Salmonella and Typhoid fever Thesis


BIOL 315: Salmonella and Typhoid fever


Dr. Sean Murray

Western Blot

Typhoid Fever

Typhoid Fever •  Salmonella Typhi: only infects humans •  CDC estimates 21 million cases per year world wide

with 200,000 deaths •  400 cases per year in USA (most traveled to developing

countries) Gastroenteritis •  Salmonella Typhimurium: broad host range •  CDC estimates 6.5 million cases a year in USA

with ~9,000 deaths from gastroenteritis •  1/3 of all gastroenteritis infections caused by

Salmonella •  CDC: 15 Salmonella infections per 100,000

people in USA

Typhoid Fever •  Salmonella Typhi •  Fecally contaminated food/water •  1-4 weeks post-ingestion for symptoms •  Multiply in spleen, liver •  High fever, chills, convulsions, delirium, and

anorexia for 2-3 weeks •  Pass from liver to gall bladder to intestine,

where it may ulcerate the intestinal mucosa (fatal)

•  Treatment: antibiotics





Typhoid Mary, early 1900s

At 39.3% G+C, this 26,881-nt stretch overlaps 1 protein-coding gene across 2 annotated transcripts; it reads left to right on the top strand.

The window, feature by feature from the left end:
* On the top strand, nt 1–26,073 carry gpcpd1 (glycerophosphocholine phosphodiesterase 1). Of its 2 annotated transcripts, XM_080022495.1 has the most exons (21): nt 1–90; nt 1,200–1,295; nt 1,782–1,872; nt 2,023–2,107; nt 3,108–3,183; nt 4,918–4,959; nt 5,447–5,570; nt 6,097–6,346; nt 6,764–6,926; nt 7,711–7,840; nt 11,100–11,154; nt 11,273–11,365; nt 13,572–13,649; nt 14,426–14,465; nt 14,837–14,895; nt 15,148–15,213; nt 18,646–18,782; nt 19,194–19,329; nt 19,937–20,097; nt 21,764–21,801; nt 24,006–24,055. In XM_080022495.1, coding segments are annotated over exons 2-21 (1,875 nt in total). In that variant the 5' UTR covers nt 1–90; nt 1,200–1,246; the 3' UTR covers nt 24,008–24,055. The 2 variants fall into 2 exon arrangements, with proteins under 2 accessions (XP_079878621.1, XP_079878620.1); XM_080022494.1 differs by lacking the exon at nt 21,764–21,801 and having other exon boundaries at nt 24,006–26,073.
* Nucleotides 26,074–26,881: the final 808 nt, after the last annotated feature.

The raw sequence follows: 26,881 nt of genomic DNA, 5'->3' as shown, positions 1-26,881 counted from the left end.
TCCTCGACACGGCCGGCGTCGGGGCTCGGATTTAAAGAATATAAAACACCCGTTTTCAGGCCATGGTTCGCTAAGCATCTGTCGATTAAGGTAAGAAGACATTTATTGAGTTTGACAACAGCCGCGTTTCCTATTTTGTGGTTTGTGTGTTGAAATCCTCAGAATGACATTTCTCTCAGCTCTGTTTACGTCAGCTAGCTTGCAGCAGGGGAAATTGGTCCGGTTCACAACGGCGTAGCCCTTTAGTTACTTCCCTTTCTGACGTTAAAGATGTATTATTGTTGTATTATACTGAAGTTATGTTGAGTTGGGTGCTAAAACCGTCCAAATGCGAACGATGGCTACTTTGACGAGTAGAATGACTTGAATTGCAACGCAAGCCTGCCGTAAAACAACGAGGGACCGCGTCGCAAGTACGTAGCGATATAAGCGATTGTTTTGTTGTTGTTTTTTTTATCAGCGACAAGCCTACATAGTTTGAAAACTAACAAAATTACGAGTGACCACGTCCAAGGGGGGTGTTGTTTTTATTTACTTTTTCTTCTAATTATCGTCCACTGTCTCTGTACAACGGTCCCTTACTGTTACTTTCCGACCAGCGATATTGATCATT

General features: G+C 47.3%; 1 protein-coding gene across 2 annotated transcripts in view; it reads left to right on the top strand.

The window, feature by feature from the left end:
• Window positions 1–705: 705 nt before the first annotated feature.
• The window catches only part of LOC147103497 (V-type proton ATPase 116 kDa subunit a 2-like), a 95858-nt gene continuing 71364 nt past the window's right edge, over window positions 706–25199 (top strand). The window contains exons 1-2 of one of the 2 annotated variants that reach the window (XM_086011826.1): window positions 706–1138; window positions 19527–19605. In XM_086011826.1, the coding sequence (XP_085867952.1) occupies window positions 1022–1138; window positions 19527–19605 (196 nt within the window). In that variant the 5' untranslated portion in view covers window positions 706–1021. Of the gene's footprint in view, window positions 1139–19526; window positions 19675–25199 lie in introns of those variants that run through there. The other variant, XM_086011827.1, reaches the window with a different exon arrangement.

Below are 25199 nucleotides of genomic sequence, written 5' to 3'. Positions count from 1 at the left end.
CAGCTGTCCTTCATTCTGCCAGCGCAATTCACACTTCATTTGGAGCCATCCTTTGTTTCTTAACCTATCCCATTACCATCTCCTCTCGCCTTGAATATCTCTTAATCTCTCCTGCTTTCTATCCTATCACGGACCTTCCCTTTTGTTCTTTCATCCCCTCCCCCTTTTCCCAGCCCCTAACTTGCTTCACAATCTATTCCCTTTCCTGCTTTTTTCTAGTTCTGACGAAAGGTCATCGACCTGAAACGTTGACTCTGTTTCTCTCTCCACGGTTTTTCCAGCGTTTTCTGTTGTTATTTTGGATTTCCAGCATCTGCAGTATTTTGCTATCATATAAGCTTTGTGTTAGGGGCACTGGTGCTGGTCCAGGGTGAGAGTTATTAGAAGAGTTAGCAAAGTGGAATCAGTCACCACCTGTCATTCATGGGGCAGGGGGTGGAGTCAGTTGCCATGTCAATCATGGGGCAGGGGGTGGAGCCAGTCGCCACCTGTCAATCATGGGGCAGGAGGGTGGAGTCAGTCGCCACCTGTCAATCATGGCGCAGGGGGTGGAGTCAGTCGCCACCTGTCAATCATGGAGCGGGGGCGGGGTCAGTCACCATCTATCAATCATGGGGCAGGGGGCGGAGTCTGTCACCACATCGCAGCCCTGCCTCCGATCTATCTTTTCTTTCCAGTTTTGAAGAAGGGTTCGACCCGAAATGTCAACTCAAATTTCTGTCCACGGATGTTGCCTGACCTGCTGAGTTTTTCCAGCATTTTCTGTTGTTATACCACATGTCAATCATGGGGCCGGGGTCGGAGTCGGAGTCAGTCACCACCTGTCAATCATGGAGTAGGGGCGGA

•  Salmonella can persist in the gall bladder, and may be shed in feces

•  Chef Typhoid Mary was a carrier •  She infected many people as she

worked at hotels, restaurants, hospitals •  Arrested twice, spent the rest of her life

in prison after the second arrest


•  Salmonella Typhimurium •  Contaminated poultry/eggs

–  Caesar salad, raw eggs •  Nausea, vomiting 6-24 hours post ingestion •  Followed by abdominal pain, diarrhea, fever •  Symptoms last 1 week •  Shed Salmonella in feces for up to 3 months •  1-3% of people shed for 1 year •  If enters bloodstream, septic shock (rare) •  Antibiotics not normally prescribed


Species infected by Salmonella

•  Humans (Typhi) •  Humans, mice, cows, most mammals,

C. elegans (Typhimurium)

Salmonella Invasion of intestinal epithelium





TIIISS injects proteins into mammalian cells that are NOT normally phagocytic to

induce phagocytosis of bacterium

Galan and Wolf-Watz, Nature, 2006

Type III-secretion system (TIIISS)

Galan and Wolf-Watz, Nature, 2006

Secretion protein complex is sequentially assembled starting with the inner membrane, outer membrane,

periplasm, and finally the extracellular domains

Galan and Wolf-Watz, Nature, 2006

Invasion of intestinal epithelium

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